Navigation Links
Poor People Worse Off Following Heart Attack

People from lower socioeconomic backgrounds who suffer a heart attack come to the emergency department more often, are less likely// to be treated aggressively. They have higher mortality rates a year after the attack, says new University of Alberta research that has important implications for access to cardiac care.

Dr. Padma Kaul and a group of U of A researchers investigated 5622 patients in Alberta who went to a hospital emergency department with a first heart attack. Following the common practice of using the neighbourhood median household income as a proxy for socioeconomic status, the researchers classified patients into separate income groups. Patients in the lowest income quartile were more likely to be older, female and to have other illnesses such as diabetes and peripheral vascular diseases. Researchers first looked at who was more likely to have an angioplasty or coronary bypass surgery and then did a one-year follow-up after the emergency department visit to see whether the patient was still alive. The study is published in the January 2007 issue of the prestigious American Journal of Medicine.

“We found a clear discrepancy when it comes to socioeconomic status,” said Kaul. “We may have equal access health-care coverage in Canada but the bottom line is that people may not be getting equal treatment.”

The research team, made up of Wei-Ching Chang, Cynthia Westerhout, Michelle Graham and Paul Armstrong, all from the U of A’s Faculty of Medicine and Dentistry, found that in patients belonging to the lowest versus the highest socioeconomic status quartile, the risk of going to the emergency department was 72 per cent higher. Rates of invasive procedures were lower for the poor (36 per cent vs 48 per cent) and death was higher at one year (19.1 per cent vs. 9.1 per cent). But for those patients who did have cardiac procedures, the playing field is leveled, said Kaul.

“It is not much of a surprise that richer patients do much better than poorer ones,” said Kaul. “In some socioeconomic conditions, poorer patients may be living alone and less likely to adhere to treatment plans. Perhaps there are behavioural characteristics that also put them at risk. What we did find is that poorer people are less likely to have invasive procedures to treat the heart and in turn, the ones who don’t have those procedures tend to do worse. It’s a vicious cycle.”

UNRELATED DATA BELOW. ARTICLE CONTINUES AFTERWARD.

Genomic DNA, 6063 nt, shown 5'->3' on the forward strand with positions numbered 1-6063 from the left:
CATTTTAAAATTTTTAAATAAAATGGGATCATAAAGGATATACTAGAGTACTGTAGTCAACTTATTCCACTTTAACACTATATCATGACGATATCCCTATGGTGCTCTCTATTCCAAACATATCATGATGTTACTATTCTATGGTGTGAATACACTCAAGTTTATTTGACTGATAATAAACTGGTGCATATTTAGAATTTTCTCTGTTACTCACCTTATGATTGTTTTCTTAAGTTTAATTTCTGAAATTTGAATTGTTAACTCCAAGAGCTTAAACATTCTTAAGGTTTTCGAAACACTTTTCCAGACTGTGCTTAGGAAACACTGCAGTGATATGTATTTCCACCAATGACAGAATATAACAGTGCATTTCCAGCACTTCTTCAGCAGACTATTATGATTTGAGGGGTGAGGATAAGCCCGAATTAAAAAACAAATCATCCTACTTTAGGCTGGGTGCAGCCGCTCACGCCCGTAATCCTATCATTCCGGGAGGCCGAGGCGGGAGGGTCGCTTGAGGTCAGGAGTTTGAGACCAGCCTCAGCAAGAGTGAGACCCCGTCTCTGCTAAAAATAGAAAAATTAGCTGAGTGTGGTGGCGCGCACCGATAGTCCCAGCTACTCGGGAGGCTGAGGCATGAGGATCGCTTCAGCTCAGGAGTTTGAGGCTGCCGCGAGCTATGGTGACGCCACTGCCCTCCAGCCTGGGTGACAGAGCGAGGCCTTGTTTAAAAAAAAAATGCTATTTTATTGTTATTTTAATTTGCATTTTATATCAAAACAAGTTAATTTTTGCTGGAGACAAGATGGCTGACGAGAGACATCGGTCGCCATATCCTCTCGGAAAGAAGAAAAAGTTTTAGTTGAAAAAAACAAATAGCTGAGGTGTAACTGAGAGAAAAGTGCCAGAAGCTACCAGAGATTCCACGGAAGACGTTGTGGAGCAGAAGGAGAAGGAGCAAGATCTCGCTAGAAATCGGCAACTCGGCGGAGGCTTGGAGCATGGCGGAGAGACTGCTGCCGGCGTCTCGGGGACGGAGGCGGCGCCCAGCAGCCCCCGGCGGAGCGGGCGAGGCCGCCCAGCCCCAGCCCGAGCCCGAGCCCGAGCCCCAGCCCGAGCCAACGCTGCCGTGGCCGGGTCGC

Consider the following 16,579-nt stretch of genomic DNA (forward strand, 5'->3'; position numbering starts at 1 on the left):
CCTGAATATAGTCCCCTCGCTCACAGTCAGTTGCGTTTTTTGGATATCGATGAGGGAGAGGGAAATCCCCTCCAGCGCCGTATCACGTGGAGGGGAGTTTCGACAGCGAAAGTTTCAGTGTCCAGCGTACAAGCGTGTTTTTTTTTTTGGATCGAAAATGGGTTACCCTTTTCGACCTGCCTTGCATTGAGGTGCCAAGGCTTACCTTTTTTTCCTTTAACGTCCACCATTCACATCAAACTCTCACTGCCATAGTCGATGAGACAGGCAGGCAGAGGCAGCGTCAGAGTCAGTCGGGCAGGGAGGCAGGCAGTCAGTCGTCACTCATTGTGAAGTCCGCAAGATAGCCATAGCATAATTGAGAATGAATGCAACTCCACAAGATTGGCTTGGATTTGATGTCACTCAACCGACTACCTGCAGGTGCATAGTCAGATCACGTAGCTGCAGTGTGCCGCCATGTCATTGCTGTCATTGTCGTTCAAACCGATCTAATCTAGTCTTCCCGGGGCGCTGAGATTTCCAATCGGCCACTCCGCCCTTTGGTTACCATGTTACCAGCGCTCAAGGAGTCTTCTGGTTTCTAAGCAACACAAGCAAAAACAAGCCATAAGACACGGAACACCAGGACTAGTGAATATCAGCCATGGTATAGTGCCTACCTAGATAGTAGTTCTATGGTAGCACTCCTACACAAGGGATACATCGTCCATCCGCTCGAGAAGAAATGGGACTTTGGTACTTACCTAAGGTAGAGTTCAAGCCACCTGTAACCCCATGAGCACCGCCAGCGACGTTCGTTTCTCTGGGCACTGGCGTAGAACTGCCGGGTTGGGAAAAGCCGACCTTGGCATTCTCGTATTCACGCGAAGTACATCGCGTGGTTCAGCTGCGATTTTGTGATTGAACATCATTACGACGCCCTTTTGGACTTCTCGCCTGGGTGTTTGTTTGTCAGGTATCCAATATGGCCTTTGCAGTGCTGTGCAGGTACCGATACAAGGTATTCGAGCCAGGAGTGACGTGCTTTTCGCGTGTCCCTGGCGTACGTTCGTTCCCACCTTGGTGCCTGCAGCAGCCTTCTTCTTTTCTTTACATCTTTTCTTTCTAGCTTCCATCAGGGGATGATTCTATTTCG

Our research also shows that patients from poorer neighbourhoods use the emergency department more—they often use it as their first stop for regular care, rather than a family doctor. “This obviously has implications for the health-care system” she said. “This study helps us identify the patient population that is most at risk and that we need to focus on.”

Source-ewswise
SRM
'"/>




Related medicine news :

1. Bad News for Short People
2. New hope on the Horizon for People Wishing to Quit Smoking
3. Prescription Drug - Helps People Stop Smoking
4. More People Seeking Treatment for Depression
5. Pain Common in People with MS
6. People with skin cancer at higher risk for other types
7. Laser Therapy Found To Help People Quit Smoking
8. Pomegranate Juice May Be The Next Best Thing For People With Heart Disease
9. New Treatment For People Allergic To Cats
10. People who fight wars may be at high risk of cardiovascular disease
11. People suffering from Alzheimer’s: can they take decisions about their treatment
Post Your Comments:
*Name:
*Comment:
*Email:


(Date:2/23/2017)... ... February 23, 2017 , ... Top cosmetic and periodontal ... program today with a new Indiegogo campaign . Individuals are now able ... in the Los Angeles area, either as a participating patient or through an Indiegogo ...
(Date:2/23/2017)... ... February 23, 2017 , ... HealthPostures, the desk for ... expert sit stand solutions representative to the Minneapolis Home and Garden Show which is ... event that is garnering national attention is the Minneapolis Convention Center. , From ...
(Date:2/23/2017)... ... February 23, 2017 , ... Carlos Gutierrez ... has also continued to spiritually evolve, which is the purpose of everyone in this ... Spiritual Truths ” (published by Balboa Press) attempts to guide readers to expand one’s ...
(Date:2/22/2017)... , ... February 22, 2017 , ... ... athletics. It’s enough to overwork even the sharpest brain. , Power On, a ... healthy activity without over clocking the brain. Each capsule contains Cognizin® Citicoline, a ...
(Date:2/22/2017)... ... February 22, 2017 , ... ... medicine in recent years. The technology is so cutting edge, in fact, the ... protocol for stem cell procedures. However, successful patient outcomes in certain clinical stem ...
Breaking Medicine News(10 mins):
(Date:2/23/2017)... DUBLIN , Feb 23, 2017 Research ... Prosthetic Devices Market Analysis & Trends - Industry Forecast to 2025" ... ... to grow at a CAGR of around 9.2% over the next ... industry report analyzes the market estimates and forecasts for all the ...
(Date:2/23/2017)... 23, 2017 MabVax Therapeutics Holdings, ... development company, announces that it has received notice ... authorizing the initiation a Phase I clinical trial ... cancer. MVT-1075 ( 177 Lu-CHX-A?-DTPA-HuMab5B1) is the Company,s ... to initiate the phase I clinical trial in ...
(Date:2/23/2017)... , Feb. 22, 2017 Orthopedic ... implant demand, as aging demographic patterns lead to ... Implants for sports- and exercise-related injuries, chronic back ... will lead sales gains. The future of medical ... addresses the following questions and more: - ...
Breaking Medicine Technology: